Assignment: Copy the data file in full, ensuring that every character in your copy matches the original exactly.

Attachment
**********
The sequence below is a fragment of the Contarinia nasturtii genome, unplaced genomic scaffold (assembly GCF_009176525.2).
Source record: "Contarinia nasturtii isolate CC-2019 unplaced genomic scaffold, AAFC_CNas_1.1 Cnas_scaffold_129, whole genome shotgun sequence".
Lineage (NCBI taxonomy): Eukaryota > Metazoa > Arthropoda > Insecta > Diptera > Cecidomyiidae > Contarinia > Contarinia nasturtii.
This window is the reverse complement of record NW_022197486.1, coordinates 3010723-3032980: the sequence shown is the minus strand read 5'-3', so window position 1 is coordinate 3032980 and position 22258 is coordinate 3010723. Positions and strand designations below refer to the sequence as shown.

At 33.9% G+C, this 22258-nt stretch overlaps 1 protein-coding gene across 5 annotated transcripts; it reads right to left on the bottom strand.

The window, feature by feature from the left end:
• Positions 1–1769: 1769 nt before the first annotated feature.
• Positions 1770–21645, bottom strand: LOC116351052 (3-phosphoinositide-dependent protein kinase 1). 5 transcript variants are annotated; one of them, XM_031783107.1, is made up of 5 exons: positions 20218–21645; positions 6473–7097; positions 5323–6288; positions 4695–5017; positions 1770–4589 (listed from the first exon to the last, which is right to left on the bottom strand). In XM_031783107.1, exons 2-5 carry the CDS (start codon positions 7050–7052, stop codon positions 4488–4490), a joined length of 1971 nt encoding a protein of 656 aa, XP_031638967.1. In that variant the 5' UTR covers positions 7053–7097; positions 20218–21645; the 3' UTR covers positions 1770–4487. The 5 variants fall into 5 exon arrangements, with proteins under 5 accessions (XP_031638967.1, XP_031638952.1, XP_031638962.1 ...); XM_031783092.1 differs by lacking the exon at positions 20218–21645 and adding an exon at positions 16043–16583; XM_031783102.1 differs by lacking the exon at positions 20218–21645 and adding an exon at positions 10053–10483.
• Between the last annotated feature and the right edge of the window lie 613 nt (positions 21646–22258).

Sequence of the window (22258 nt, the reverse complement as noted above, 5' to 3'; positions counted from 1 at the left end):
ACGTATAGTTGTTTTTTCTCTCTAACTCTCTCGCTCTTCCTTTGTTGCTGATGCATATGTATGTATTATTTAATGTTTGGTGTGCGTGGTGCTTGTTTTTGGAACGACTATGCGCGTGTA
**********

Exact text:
The sequence below is a fragment of the Contarinia nasturtii genome, unplaced genomic scaffold (assembly GCF_009176525.2).
Source record: "Contarinia nasturtii isolate CC-2019 unplaced genomic scaffold, AAFC_CNas_1.1 Cnas_scaffold_129, whole genome shotgun sequence".
Lineage (NCBI taxonomy): Eukaryota > Metazoa > Arthropoda > Insecta > Diptera > Cecidomyiidae > Contarinia > Contarinia nasturtii.
This window is the reverse complement of record NW_022197486.1, coordinates 3010723-3032980: the sequence shown is the minus strand read 5'-3', so window position 1 is coordinate 3032980 and position 22258 is coordinate 3010723. Positions and strand designations below refer to the sequence as shown.

At 33.9% G+C, this 22258-nt stretch overlaps 1 protein-coding gene across 5 annotated transcripts; it reads right to left on the bottom strand.

The window, feature by feature from the left end:
• Positions 1–1769: 1769 nt before the first annotated feature.
• Positions 1770–21645, bottom strand: LOC116351052 (3-phosphoinositide-dependent protein kinase 1). 5 transcript variants are annotated; one of them, XM_031783107.1, is made up of 5 exons: positions 20218–21645; positions 6473–7097; positions 5323–6288; positions 4695–5017; positions 1770–4589 (listed from the first exon to the last, which is right to left on the bottom strand). In XM_031783107.1, exons 2-5 carry the CDS (start codon positions 7050–7052, stop codon positions 4488–4490), a joined length of 1971 nt encoding a protein of 656 aa, XP_031638967.1. In that variant the 5' UTR covers positions 7053–7097; positions 20218–21645; the 3' UTR covers positions 1770–4487. The 5 variants fall into 5 exon arrangements, with proteins under 5 accessions (XP_031638967.1, XP_031638952.1, XP_031638962.1 ...); XM_031783092.1 differs by lacking the exon at positions 20218–21645 and adding an exon at positions 16043–16583; XM_031783102.1 differs by lacking the exon at positions 20218–21645 and adding an exon at positions 10053–10483.
• Between the last annotated feature and the right edge of the window lie 613 nt (positions 21646–22258).

Sequence of the window (22258 nt, the reverse complement as noted above, 5' to 3'; positions counted from 1 at the left end):
ACGTATAGTTGTTTTTTCTCTCTAACTCTCTCGCTCTTCCTTTGTTGCTGATGCATATGTATGTATTATTTAATGTTTGGTGTGCGTGGTGCTTGTTTTTGGAACGACTATGCGCGTGTA